Gene duplication is an important event for gene family expansion and functional diversity during evolution [65,96,97]. A total of 42 (68.85% of 61) SmWRKY genes appear to be duplicated (Additional file 5: Table S5). In order to preliminarily reveal the mechanism of functional diversity (nonfunctionalization, subfunctionalization and neofunctionalization [98]) of these genes after duplication, the synonymous (Ks) and non-synonymous (Ka) substitution rate were calculated using the CDS of paralogous SmWRKY genes (Additional file 6: Table S6). The Ka/Ks ratios for all of the 21 paralogous SmWRKY gene pairs were less than one with 5 pairs even close to zero. It suggests that the WRKY genes from S. miltiorrhiza have experienced strong purifying selection pressure. Some closely related gene pairs displayed different expression patterns, indicating functional divergences occurred. For example, SmWRKY13 was expressed dominantly in leaves, whereas the other member of the SmWRKY13/SmWRKY31 gene pair, SmWRKY31, was expressed mainly in roots and stems (Figure 8). In addition, SmWRKY13, but not SmWRKY31, was significantly up-regulated by MeJA (Figure 9). Expression patterns of other paralogous genes, such as SmWRKY23/49, SmWRKY30/35, SmWRKY41/55, SmWRKY42/53, and SmWRKY43/SmWRKY52, were also different (Figures 8 and 9). It indicates that many SmWRKY gene pairs are divergent under the purifying pressure [99].


In this study, we cloned a total of 61 SmWRKY genes. The cloned genes and the deduced proteins were characterized through a comprehensive approach, including phylogenetic tree construction, WRKY domain characterization, conserved motif identification, selective constraint analysis, functional divergence analysis, and expression profiling. We showed that many SmWRKYs and AtWRKYs were evolutionarily conserved. The WRKY domains could be divided into 3 groups (1, 2 and 3) and 8 subgroups (1 N, 1C, 2a, 2b, 2c, 2d, 2e and 3). Each group of WRKY domains contains characteristic conserved sequences. Additionally, sequence outside the WRKY domain might contribute to the difference between the phylogenetic tree constructed with the WRKY domains and that constructed with the whole WRKY proteins. A total of 20 conserved motifs were identified, of which group-specific motifs might attribute to functional divergence of WRKYs. We identified 17 pairs of orthologous SmWRKY and AtWRKY genes and 21 pairs of paralogous SmWRKY genes. Selective constraint analysis and functional divergence analysis showed that the SmWRKY subgroup genes have experienced strong positive selection and diverged in function. Gene expression profiles suggest that the majority of 61 SmWRKY genes are tissue-specific and MeJA- and yeast extract and Ag+-responsive. These results provide insights into functional conservation and diversification of SmWRKYs and are useful for further investigating SmWRKY functions in S. miltiorrhiza development and defense response.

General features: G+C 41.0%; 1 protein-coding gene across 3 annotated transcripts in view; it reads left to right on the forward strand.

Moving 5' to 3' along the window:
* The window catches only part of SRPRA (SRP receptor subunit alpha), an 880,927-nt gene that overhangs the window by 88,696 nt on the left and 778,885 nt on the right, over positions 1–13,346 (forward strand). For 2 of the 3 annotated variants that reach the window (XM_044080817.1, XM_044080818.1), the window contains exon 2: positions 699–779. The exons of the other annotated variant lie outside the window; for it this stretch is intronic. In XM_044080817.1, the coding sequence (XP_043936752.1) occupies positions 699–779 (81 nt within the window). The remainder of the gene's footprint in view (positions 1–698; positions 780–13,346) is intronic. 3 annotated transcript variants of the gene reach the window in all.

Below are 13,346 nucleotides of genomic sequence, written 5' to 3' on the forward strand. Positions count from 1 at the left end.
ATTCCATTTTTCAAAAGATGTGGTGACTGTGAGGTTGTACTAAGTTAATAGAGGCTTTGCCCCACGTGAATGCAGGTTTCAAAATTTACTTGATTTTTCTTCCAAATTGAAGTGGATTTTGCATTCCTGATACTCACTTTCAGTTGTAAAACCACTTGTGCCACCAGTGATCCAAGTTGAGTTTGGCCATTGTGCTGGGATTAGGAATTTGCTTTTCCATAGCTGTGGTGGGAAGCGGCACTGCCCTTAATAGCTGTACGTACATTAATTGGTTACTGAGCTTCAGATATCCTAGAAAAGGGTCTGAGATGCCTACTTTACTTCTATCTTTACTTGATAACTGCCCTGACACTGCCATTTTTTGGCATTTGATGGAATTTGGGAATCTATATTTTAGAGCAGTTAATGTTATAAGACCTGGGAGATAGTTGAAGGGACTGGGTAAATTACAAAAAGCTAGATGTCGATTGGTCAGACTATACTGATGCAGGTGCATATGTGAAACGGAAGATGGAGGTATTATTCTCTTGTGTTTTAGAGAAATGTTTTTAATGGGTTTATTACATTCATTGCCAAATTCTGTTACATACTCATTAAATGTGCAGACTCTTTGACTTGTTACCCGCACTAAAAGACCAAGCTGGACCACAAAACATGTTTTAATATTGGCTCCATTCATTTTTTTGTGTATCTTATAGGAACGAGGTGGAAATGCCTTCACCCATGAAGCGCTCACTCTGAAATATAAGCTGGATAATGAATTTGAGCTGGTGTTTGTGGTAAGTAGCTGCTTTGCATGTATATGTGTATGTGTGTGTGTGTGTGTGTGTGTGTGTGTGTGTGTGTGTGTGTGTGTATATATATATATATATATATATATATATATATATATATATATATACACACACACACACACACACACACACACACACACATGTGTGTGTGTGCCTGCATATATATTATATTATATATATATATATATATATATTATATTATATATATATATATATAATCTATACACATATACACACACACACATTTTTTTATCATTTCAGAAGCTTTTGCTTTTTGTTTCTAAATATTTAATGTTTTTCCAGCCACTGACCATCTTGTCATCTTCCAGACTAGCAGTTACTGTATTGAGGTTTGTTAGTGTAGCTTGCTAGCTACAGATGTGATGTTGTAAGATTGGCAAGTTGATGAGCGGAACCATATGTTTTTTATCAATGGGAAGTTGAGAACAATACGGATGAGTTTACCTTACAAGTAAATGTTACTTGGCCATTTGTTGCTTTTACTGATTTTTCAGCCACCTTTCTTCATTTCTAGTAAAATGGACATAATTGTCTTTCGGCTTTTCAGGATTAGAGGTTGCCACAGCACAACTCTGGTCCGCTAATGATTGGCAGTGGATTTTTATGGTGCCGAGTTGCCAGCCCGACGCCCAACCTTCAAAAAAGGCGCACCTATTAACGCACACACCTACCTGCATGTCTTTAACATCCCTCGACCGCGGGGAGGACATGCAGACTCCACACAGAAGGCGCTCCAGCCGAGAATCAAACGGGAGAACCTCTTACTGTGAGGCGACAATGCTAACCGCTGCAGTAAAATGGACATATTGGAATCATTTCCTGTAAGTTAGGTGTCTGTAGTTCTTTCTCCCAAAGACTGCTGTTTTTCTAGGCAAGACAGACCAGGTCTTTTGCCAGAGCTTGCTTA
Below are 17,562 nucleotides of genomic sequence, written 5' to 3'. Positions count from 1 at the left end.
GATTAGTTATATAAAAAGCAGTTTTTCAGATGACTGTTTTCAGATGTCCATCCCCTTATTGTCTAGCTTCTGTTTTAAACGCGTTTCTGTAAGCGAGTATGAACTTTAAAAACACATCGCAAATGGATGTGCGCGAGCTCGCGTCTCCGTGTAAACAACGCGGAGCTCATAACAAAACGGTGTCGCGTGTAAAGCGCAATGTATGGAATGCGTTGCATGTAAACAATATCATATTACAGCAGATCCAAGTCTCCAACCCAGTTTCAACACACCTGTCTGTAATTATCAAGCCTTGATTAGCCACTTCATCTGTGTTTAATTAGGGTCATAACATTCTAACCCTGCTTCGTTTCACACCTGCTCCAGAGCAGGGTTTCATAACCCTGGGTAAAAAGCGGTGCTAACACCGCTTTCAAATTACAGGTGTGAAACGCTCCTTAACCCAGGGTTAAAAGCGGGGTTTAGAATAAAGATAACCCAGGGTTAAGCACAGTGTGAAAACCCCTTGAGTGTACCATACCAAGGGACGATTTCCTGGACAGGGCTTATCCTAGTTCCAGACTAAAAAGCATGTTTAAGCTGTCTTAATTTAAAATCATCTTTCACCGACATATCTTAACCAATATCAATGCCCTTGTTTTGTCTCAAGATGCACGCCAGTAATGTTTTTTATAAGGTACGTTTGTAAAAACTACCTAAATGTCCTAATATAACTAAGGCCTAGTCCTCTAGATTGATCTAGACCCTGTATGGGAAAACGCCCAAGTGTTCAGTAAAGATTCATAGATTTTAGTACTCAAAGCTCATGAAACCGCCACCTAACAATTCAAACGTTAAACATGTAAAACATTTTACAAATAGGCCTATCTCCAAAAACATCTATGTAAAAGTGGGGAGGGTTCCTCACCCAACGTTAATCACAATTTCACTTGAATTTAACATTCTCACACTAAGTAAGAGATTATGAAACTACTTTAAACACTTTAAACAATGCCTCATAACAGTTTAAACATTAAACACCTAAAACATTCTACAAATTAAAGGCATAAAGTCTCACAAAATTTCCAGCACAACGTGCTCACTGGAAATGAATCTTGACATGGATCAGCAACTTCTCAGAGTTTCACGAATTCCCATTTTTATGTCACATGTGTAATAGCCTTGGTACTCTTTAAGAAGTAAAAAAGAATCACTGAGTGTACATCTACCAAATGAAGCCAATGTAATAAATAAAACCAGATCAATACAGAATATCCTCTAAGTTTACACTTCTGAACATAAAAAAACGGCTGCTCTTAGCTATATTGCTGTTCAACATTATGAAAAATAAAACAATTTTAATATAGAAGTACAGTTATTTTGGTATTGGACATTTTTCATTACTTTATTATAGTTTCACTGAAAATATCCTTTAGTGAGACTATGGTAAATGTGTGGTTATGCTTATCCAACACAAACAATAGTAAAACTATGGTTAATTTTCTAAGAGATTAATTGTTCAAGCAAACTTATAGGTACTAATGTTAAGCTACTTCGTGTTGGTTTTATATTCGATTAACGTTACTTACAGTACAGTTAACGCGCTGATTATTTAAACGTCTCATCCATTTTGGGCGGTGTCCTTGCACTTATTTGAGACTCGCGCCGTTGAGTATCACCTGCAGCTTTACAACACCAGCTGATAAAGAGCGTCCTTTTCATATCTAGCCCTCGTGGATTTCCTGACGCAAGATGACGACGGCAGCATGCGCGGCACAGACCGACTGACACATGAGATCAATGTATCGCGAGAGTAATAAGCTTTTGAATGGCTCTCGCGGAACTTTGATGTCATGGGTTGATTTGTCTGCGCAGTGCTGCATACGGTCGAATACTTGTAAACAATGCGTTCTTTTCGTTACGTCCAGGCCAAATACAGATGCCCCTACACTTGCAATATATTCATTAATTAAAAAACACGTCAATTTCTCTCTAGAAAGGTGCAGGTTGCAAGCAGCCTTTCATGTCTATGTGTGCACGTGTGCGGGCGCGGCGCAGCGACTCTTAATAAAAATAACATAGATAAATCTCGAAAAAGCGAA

Database search and sequence annotation

The nucleotide sequences and amino acids of 72 AtWRKY genes were obtained from the Arabidopsis Information Resource (TAIR; S. miltiorrhiza WRKY (SmWRKY) genes were predicted by tBLASTn [100] search of AtWRKY [101] homologs against the current S. miltiorrhiza genome assembly, which covers about 92% of the entire genome and 96% of the protein-coding genes [18]. An e-value cut-off of 1e-10 was applied to the homologue recognition. The retrieved sequences were used for gene model prediction on the GENSCAN web server ( Full-length CDSs of SmWRKYs were amplified by reverse transcription-PCR using the primers listed in Additional file 2: Table S2. PCR products were gel-purified, cloned, and then sequenced. The theoretical isoelectric point (pI) and molecular weight (Mw) were predicted using the Compute pI/Mw tool on the ExPASy server ( [102].

Multiple sequence alignment, phylogenetic analysis and motif detection

PpWRKY genes were obtained from Physcomitrella patens v3.1 (!info?alias=Org_Ppatens_er). Human FLYWCH CRAa (EAW85450) and GCMa (BAA13651) were obtained from NCBI ( Multiple sequence alignment of the WRKY domain from 61 S. miltiorrhiza SmWRKYs and 72 Arabidopsis AtWRKYs was performed using CLUSTALW with BOXSHADE ( [103]. Phylogenetic trees were constructed using MEGA 5.0 with the neighbor-joining method [104]. Bootstrap test was replicated 1000 times. Motifs were detected using MEME 5.0 [105].

Plant materials and MeJA treatment

Roots, stems, leaves and flowers from 2-year-old, field-grown S. miltiorrhiza Bunge (line 993) plants were collected in August, 2012 and stored in liquid nitrogen until use. Plantlets cultivated in vitro were grown at 25°C with a photoperiod of 16 h light and 8 h dark for six weeks and treated with 200 μM methyl jasmonate (MeJA) for 12, 24, 36 and 48 h as described previously [3,63]. Plantlets treated with carrier solution were used as controls. Roots of plantlets with or without MeJA treatment were collected and stored in liquid nitrogen until use. Three independent biological replicates were carried out for each experiment.

RNA extraction and quantitative real-time reverse transcription-PCR (qRT-PCR)

Total RNA was extracted from plant tissues using the Quick RNA Isolation Kit (Huayueyang, China). RNA integrity was analyzed on a 1.2% agarose gel. RNA quantity was determined using a NanoDrop 2000C Spectrophotometer (Thermo Scientific, USA). cDNA synthesis was carried out using Superscript III Reverse Transcriptase (TaKaRa, China). qRT-PCRs were performed using the SYBR premix Ex Taq™ kit (TaKaRa, China) and carried out in triplicate for each tissue sample. Gene-specific primers (Additional file 7: Table S7) were designed using Primer Premier 5.0. The length of amplicons is between 80 bp and 250 bp. SmUBQ10 was selected as a reference gene as described previously [3]. Three independent biological replicates were performed. Statistical analysis was carried out as described [20]. Briefly, standardization of gene expression data was performed from three biological replicates as described [106]. 2-ΔΔCq was used to achieve results for relative quantification. For statistical analysis, ANOVA (analysis of variance) was calculated using SPSS (Version 19.0, IBM, USA).